What really is a cross-hatchback? There’s no textbook definition really. But, at a bare minimum, any hatchback with a rugged body kit makes the cut; the more plastic cladding (and ground clearance) the better. The idea is simple: to cash in on Indians’ love for SUVs. The thing is, cross-hatchbacks exist when compact SUVs (the sub four-metre variety) don’t. Think about it. Hyundai, Volkswagen, Toyota and Fiat, each have cross-hatchbacks in their line-ups, while Maruti and Ford don’t. Whether the Vitara Brezza and EcoSport are SUV enough is a debate for another day. But by virtue of their shape, size and positioning, they are compact SUVs.
Now that you have the background, let’s get to the purpose of this piece. What we want to see
is where exactly Honda’s new WR-V fits in. With its bespoke styling, raised suspension and additional features, it is more than just a Jazz with cosmetic addenda. Is it all the rugged urban car you’d need or will it leave you longing for a compact SUV? We’ve brought in the most popular of the cross-hatchbacks, the Hyundai i20 Active, and the most popular of the compact SUVs, the Vitara Brezza, to provide the reference points.
Looking the part
Honda could have merely slapped on some bits of plastic cladding on the standard Jazz to come up with the WR-V. Thankfully, the carmaker’s approach was a lot more comprehensive, and the effect works. The WR-V’s bespoke front section with the high-set bonnet, along with the larger 16-inch wheels and 23mm increase in ground clearance to 188mm give it a distinct profile and a stance far removed from the MPV-like Jazz’s. There are identifiable carry-over bits like the doors but it’s easy to tell which of the Hondas is the SUV pretender. Styling, however, could be a point of contention. While some find the WR-V’s front end overdone, others like the effect of the stretched-out headlamps and heavily cladded ◊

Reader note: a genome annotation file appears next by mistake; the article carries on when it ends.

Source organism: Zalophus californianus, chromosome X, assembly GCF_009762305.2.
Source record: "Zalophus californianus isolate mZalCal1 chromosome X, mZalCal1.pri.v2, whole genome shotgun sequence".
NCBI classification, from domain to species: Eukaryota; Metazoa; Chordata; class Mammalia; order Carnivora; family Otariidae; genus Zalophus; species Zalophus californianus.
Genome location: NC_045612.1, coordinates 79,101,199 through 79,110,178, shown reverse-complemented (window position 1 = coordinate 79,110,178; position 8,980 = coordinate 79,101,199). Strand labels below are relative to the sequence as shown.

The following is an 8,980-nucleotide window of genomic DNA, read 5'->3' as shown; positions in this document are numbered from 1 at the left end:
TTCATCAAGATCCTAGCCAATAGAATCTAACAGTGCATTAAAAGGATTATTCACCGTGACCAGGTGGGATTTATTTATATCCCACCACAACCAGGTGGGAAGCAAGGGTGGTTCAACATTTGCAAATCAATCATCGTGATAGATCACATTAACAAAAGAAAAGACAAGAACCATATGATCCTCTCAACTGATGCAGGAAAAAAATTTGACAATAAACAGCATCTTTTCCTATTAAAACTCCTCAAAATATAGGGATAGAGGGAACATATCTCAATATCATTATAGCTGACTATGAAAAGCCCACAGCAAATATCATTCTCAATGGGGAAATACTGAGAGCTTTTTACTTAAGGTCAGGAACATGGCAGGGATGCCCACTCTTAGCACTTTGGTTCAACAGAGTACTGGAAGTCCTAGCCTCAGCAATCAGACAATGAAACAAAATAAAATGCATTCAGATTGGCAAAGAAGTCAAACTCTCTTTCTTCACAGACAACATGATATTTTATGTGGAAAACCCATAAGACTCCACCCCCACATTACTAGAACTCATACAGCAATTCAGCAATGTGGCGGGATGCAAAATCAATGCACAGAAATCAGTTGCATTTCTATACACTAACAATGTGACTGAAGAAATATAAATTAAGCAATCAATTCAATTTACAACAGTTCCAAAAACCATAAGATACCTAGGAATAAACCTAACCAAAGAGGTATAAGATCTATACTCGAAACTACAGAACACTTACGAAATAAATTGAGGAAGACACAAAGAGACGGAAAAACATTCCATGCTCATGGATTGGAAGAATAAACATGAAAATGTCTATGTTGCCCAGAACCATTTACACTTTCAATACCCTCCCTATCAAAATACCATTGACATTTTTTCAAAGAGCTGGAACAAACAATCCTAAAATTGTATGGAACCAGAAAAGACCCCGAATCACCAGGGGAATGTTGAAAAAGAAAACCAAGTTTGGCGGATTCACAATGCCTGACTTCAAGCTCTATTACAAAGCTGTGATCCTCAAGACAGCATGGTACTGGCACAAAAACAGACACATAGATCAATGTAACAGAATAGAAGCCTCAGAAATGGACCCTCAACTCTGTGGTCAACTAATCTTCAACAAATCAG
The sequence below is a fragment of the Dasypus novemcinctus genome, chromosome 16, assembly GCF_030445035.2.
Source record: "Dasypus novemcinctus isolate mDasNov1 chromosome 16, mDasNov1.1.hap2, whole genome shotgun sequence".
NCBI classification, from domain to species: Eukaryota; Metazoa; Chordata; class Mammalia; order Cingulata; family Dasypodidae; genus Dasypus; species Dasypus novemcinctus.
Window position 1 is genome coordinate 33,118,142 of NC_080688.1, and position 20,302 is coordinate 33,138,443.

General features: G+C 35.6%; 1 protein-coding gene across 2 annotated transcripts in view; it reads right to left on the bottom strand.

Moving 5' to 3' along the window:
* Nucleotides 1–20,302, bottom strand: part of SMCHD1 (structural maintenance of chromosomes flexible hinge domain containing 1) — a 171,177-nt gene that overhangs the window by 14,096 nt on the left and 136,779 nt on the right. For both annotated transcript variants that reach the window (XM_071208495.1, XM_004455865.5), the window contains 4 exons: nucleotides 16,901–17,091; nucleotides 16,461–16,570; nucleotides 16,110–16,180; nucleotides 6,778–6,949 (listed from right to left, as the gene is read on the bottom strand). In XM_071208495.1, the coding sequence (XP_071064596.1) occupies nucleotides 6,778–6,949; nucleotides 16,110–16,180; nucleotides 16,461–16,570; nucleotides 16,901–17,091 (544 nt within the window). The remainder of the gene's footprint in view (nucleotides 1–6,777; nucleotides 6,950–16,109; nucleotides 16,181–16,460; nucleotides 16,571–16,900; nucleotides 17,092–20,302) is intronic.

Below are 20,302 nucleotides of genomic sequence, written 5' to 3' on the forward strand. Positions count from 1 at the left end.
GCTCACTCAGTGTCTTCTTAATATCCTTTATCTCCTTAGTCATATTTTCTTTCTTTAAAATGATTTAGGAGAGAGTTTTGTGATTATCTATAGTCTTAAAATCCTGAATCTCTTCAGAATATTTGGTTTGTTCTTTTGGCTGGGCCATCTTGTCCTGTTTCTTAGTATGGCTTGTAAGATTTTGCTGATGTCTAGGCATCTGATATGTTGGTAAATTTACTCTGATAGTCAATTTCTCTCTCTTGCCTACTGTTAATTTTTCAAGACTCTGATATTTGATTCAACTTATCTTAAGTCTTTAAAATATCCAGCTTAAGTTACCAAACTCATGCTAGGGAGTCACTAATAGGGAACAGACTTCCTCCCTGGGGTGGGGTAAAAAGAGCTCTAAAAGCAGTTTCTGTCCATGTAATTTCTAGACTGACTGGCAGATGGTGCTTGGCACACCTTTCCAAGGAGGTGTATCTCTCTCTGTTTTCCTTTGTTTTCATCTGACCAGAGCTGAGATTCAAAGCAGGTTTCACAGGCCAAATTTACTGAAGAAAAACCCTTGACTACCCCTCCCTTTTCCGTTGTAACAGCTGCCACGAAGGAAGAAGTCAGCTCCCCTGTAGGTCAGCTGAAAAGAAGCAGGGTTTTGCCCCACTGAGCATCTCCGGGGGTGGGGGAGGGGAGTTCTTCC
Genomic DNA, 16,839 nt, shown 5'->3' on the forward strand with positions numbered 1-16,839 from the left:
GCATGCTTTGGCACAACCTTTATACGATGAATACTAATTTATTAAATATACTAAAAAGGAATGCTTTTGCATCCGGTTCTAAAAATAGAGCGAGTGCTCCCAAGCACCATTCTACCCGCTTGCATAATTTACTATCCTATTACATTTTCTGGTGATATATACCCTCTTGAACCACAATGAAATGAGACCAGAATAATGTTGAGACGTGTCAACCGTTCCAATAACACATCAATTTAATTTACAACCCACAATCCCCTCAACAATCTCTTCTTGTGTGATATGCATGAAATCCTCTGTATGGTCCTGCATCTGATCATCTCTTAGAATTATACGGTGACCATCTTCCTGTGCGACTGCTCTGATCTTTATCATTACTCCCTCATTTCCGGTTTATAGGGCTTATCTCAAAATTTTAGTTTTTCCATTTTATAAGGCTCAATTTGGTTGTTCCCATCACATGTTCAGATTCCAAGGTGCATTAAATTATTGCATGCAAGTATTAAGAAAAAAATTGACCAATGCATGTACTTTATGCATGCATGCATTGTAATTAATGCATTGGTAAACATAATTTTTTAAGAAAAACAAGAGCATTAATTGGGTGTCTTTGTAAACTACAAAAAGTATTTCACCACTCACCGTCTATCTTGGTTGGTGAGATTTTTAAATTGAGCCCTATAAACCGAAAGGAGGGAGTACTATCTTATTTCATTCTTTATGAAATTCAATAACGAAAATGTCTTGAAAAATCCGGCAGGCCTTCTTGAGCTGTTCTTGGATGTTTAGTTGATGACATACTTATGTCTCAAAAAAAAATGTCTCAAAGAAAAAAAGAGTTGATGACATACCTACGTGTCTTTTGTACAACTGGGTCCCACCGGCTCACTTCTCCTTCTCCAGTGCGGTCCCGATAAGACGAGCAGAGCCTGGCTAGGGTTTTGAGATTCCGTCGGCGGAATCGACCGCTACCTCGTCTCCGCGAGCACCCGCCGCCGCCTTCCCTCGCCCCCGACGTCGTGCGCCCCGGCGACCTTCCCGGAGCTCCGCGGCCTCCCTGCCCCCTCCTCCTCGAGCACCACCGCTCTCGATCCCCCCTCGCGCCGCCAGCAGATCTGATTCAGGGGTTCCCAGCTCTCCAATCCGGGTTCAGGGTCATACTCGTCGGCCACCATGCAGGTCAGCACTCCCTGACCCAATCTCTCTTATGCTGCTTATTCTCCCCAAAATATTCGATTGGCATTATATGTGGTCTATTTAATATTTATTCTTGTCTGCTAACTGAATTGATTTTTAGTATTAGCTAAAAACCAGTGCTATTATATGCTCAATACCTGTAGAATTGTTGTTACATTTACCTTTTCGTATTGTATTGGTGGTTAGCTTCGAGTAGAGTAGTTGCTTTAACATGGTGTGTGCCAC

∆ bumper. Likewise for the tail that is best identified by its unique L-shaped tail-lamps.
Lve it or hate it, you will agree the WR-V looks more quasi-SUV than the i20 Active manages to. Given the scale to which the standard i20’s shape found mass acceptance, Hyundai probably didn’t see the need to make expensive sheet metal changes for the i20 Active. And that’s the problem. The Active just doesn’t look unique enough. Sure, it’s got the requisite dose of plastic shrouds, roof rails and even ground clearance is up to a useful 190mm, but, even so, the Active looks like a tarted-up i20 and no more. Just looking at one, you’ll question if the Active is worth the Rs 60,000 premium over the standard i20.
Put this trio on display and it’s the Vitara Brezza that will generate the most interest. It’s not butch-looking from any angle but it’s still got that defined SUV silhouette and that seemingly counts for a lot among Indian buyers. A more adventurous styling would have been welcome, but for its part, Maruti has done well to add some glam to the Brezza’s simple lines with the contrast roof and there’s a full catalogue of accessories to stylise it further. Its 198mm ground clearance also gives it an advantage over the other two but venture into the rough stuff at your own peril. Like the Honda and Hyundai cross-hatchbacks, the Maruti SUV is front-wheel drive only.